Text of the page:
UPR activation inhibits cytokine signaling in β-cells.
Because PPARγ ligands have been shown to attenuate cytokine-stimulated signaling events in β-cells, and these ligands appear to activate a UPR-like ER stress response, we sought to determine whether activation of the UPR alone is sufficient to inhibit cytokine signaling. For these studies, the UPR was activated by the PPARγ ligand PGJ2, the classical ER stress activator tunicamycin (which interferes with glycoprotein synthesis) (18), or a second UPR activator, nitric oxide (17, 28). Treatment of rat islets or RINm5F cells with IFN-γ for 30 min results in STAT1 phosphorylation, as determined by Western blot analysis using an antibody specific for phosphorylated STAT1 (Fig. 5, A and B). Importantly, IFN-γ fails to stimulate STAT1 phosphorylation in rat islets or RINm5F cells pretreated for 6 h with PGJ2 or tunicamycin prior to cytokine stimulation (Fig. 5, A and B). Similar to the effects of tunicamycin, IFN-γ-stimulated STAT1 phosphorylation is attenuated in RINm5F cells treated with the nitric oxide donor DEA-NO (Fig. 5C). In these experiments, RINm5F cells were treated with DEA-NO for 10–60 min, the cells were washed and allowed to recover for 4 h, and then the effects of a 30-min incubation with IFN-γ on STAT1 phosphorylation were examined. In addition to the inhibition of IFN-γ signaling, DEA-NO also inhibits IL-1-induced JNK phosphorylation and IκB degradation in RINm5F cells (Fig. 5D). These findings suggest that one consequence of ER stress activation is the attenuation of the cellular response to extracellular stimuli, as indicated by the inhibition of IFN-γ- and IL-1-activated signaling pathways following UPR activation.
Proinflammatory cytokines are believed to participate in the loss of β-cell function and mass during the development of autoimmune diabetes and in the rejection of transplanted islets (10, 24). Cytokines such as IL-1 and IFN-γ mediate β-cell damage, in part, by stimulating the expression of iNOS and production of nitric oxide by β-cells (10). Nitric oxide impairs β-cell function by inhibiting mitochondrial oxidative metabolism (10) and by inducing DNA damage in β-cells (7). Ligands of PPARγ have been shown to attenuate diabetes development in the NOD mouse (2), impair cytokine signaling, and inhibit IL-1− and IL-1+ IFN-γ-induced iNOS expression in rodent islets (21, 41). In addition, these ligands have been shown to prevent iNOS, COX-2, IL-1, and IL-6 expression in lipopolysaccharide-stimulated macrophages (4, 5, 13, 36). The mechanisms by which these ligands inhibit inflammatory gene expression have yet to be fully elucidated. It is clear that cyclopentenone prostaglandins such as PGJ2 directly inhibit IKK activity and the subsequent activation of NF-κB (29, 35); however, this mode of action does not explain the ability of these ligands to inhibit IL-1-induced JNK (21) or AP-1 activation (4, 37) or IFN-γ-stimulated STAT1 activation (41). Furthermore, the anti-inflammatory actions of these ligands do not appear to require PPARγ (42).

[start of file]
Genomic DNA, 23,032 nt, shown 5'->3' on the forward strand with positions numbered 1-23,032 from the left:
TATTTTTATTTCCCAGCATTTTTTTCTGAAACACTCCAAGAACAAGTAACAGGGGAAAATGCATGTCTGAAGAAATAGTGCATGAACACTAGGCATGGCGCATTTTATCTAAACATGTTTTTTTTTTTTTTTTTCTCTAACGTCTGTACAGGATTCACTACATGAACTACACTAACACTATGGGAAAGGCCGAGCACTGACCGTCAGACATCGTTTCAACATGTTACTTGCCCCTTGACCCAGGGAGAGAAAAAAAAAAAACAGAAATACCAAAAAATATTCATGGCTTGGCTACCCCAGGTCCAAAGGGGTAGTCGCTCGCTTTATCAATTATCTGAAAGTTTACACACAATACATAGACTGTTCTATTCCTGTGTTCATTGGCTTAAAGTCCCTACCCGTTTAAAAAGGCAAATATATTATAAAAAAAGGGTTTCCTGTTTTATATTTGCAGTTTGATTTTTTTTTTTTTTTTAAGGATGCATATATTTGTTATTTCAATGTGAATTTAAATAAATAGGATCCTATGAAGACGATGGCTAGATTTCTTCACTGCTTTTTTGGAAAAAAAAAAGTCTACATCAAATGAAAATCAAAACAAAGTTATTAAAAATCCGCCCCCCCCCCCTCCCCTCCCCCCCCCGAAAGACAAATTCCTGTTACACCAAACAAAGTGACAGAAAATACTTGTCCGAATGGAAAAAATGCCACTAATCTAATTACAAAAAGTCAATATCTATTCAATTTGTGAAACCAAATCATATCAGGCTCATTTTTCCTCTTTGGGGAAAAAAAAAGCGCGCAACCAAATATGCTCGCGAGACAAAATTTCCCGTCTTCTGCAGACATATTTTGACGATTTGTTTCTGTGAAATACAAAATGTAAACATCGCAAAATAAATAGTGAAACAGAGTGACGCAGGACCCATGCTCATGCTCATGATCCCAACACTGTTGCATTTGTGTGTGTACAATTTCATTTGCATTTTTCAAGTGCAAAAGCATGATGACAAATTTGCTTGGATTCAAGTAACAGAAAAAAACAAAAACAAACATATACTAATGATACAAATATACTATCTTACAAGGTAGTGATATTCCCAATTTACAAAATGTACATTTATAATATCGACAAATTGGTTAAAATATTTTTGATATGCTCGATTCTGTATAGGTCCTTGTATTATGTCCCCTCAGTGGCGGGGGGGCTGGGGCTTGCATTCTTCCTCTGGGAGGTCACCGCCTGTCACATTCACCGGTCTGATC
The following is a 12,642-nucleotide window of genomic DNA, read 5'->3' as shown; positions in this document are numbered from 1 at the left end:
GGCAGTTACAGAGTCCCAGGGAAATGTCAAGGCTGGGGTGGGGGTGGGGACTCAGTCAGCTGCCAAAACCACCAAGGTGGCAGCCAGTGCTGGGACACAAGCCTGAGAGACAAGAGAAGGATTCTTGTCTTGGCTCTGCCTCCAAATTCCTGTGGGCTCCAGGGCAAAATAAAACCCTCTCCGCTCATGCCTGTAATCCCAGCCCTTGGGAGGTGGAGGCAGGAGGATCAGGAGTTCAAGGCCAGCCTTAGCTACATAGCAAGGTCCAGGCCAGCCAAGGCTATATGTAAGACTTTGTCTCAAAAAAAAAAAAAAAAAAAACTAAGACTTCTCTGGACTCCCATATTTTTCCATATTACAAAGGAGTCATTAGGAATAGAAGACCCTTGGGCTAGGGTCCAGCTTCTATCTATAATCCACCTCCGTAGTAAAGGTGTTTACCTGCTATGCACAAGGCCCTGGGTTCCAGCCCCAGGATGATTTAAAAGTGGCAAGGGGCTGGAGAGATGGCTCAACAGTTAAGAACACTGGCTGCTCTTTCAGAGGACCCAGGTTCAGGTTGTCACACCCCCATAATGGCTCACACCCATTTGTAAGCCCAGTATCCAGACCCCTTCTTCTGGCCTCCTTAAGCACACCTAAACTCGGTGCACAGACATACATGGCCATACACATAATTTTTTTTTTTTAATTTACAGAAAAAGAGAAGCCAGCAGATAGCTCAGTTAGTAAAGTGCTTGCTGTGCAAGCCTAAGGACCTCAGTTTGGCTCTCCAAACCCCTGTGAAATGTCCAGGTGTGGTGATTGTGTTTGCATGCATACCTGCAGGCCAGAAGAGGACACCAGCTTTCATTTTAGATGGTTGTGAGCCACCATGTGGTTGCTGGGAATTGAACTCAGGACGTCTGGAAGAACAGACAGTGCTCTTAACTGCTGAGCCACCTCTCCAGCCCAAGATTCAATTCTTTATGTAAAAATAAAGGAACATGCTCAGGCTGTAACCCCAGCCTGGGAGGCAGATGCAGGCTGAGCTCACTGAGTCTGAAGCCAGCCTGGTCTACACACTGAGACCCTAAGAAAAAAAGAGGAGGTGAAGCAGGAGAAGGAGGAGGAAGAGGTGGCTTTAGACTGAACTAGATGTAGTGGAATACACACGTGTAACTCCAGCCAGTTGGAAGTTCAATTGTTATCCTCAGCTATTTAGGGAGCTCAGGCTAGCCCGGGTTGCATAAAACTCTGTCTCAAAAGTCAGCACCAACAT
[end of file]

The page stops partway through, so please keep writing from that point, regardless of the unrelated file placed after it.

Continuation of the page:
Insights into the mechanism by which these ligands impair cytokine signaling in β-cells were derived from our observations that the inhibition of signaling correlated with increased expression of HSP70 in β-cells (21, 41) and that, when β-cells express HSP70 following heat shock, IL-1-induced NF-κB activation and iNOS expression are attenuated (33). Although these findings correlate increased expression of HSP70 with the inhibition of cytokine action, antisense depletion of HSP70 does not modify the ability of PGJ2 to inhibit cytokine signaling in RINm5F cells (41). These findings suggest that PGJ2 stimulates a stress response in β-cells and that this stress response is a likely mediator of the inhibitory actions of PGJ2 on cytokine signaling.